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A review of Lee Danielís The Butler
E. Ablorh-Odjidja


The movie The Butler is a finely crafted one by Lee Daniels, the director, a highly creative spirit and without doubt among the best in Hollywood.


The acting is superb by all performers, starring Forest Whitaker, Oprah Winfrey, Cuba Gooding, Jr. and others.


Underneath it all, Lee Danielís The Butler is a paean to Obama and the liberal cause. The Weinsteins, liberal, left and anti-right wing produced it.


The storyline tracks the civil rights movement in the life story of Cecil Gaines, who served as White House butler, spanning the tenures of eight presidents.


The movie culminates with the election of Obama as the first African American president of the United States and thus upholds the achievement as the fulfillment of the dreams of millions of black persons.


As time passes by on screen, the viewer is to find the narrations favorable to some presidential characters.


The viewer gets the feeling that Democrat presidents appear human and very understanding or supportive of anti racist causes.


President John Kennedy (JFK), succinctly lists the travails of the civil rights movement, a statement meant for the time capsule as witness to the moral uprightness of the liberal stance.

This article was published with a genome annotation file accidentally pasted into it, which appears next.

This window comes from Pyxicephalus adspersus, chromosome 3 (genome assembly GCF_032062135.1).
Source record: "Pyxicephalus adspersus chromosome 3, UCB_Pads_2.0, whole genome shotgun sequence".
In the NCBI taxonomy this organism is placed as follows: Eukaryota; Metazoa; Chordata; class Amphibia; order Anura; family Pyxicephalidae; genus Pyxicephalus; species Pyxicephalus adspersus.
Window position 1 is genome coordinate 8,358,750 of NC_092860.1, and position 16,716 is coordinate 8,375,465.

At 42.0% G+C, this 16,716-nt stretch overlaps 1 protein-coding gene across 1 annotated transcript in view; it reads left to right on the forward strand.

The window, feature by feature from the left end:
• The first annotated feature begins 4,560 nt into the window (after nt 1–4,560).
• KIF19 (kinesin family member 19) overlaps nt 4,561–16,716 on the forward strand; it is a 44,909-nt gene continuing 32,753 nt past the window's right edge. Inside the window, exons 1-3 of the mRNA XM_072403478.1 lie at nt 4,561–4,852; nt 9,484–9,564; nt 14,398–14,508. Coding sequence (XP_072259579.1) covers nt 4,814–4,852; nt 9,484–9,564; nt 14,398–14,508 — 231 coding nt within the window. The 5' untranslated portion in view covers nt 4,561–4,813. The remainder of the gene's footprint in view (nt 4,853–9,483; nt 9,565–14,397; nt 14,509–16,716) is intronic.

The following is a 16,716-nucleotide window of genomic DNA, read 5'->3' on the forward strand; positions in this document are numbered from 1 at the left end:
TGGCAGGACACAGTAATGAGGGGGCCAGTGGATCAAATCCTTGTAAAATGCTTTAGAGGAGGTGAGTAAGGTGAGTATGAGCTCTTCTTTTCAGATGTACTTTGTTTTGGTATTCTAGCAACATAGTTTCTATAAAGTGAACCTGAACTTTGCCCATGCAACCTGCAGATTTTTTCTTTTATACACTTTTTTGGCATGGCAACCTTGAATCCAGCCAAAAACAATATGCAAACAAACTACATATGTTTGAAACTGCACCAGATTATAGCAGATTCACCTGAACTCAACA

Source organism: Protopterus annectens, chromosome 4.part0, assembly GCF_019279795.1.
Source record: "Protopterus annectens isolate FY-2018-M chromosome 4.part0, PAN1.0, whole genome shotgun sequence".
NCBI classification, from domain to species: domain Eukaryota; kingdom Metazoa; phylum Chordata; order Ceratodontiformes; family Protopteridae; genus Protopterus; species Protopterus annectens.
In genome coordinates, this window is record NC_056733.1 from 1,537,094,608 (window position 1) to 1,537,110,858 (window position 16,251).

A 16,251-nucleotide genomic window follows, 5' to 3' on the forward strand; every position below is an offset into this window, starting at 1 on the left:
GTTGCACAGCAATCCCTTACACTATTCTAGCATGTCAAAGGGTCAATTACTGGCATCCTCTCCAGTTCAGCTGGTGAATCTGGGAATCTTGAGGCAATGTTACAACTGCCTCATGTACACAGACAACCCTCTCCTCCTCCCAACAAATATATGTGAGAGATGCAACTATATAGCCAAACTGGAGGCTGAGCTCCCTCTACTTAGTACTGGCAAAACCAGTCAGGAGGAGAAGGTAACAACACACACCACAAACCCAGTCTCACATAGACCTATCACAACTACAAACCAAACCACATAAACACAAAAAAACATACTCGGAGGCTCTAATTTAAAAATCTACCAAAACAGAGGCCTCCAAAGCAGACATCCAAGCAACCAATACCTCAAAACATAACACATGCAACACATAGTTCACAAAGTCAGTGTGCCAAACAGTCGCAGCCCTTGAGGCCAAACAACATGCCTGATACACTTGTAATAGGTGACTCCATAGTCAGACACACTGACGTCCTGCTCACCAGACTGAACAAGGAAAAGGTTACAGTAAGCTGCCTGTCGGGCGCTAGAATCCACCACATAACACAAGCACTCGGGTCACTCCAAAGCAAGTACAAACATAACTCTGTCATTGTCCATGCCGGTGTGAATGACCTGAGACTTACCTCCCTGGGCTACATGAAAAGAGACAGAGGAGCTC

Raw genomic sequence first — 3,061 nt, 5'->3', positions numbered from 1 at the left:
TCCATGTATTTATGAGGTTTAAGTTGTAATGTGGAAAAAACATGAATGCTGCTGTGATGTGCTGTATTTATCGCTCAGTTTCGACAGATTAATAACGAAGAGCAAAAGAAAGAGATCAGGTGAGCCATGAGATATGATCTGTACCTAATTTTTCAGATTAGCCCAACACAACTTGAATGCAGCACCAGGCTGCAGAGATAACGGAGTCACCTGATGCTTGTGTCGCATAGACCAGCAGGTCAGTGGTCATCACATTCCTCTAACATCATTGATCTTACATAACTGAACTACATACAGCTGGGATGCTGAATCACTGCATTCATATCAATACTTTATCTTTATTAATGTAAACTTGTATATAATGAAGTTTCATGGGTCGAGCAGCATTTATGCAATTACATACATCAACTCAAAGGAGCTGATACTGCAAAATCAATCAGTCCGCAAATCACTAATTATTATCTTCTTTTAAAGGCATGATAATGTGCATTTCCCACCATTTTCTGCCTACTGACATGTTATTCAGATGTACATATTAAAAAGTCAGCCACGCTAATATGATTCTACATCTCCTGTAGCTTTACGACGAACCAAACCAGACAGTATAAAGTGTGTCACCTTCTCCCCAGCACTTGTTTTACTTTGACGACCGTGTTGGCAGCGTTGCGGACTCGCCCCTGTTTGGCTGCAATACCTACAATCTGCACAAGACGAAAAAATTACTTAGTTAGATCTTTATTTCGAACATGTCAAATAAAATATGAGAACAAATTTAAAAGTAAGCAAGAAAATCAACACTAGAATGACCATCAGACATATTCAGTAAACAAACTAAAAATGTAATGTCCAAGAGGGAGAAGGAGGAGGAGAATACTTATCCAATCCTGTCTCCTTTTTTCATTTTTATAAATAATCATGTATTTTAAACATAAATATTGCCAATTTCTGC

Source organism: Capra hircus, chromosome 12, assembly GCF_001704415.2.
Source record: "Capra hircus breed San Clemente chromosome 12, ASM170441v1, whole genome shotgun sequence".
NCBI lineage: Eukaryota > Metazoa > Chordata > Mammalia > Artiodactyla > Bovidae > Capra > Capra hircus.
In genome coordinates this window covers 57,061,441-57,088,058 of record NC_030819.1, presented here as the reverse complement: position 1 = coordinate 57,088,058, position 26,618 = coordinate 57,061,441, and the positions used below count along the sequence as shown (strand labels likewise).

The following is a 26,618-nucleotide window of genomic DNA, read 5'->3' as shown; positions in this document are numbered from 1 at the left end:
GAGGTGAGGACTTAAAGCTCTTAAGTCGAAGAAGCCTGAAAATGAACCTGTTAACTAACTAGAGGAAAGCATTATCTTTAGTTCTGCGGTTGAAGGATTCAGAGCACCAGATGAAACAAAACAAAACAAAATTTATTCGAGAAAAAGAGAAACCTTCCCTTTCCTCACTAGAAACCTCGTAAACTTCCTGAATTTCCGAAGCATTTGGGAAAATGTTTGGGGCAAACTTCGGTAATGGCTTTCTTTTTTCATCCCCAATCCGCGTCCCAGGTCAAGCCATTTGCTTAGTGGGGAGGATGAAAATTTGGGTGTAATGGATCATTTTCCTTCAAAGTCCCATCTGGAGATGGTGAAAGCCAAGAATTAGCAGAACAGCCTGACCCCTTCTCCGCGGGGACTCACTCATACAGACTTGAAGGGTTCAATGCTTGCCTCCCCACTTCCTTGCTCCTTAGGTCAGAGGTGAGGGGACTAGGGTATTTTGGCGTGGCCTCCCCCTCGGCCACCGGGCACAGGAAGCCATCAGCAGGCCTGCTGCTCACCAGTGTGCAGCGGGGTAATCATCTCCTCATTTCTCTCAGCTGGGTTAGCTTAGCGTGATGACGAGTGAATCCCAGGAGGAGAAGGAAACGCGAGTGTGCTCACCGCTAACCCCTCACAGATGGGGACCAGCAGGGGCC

President Johnson looks forceful, genuine, compassionate but only crude in the appearance on a toilet seat; a quiescent moment for every man but not for a liberal president in hot pursuit of justice for blacks.


The image of Republican presidents, on the other hand, is not so flattering. Nixon, as vice president, is a mere caricature.


In the movie, Nixon (John Cusack) visits the butlersí quarters to announce his upcoming candidacy as president in campaign against J. F. Kennedy. He appears insensitive, asks for votes and leaves his campaign buttons as gifts to his black underlings.


A perceived image of Nixon as the father of black capitalism is given a back hand slap with the notion that he has ordered the killings of Black Panther party members.


A coded mentioning of the policy of ďbenign neglectĒ for black concerns is made to sink Nixon further, without explanation for the real intention of the policy.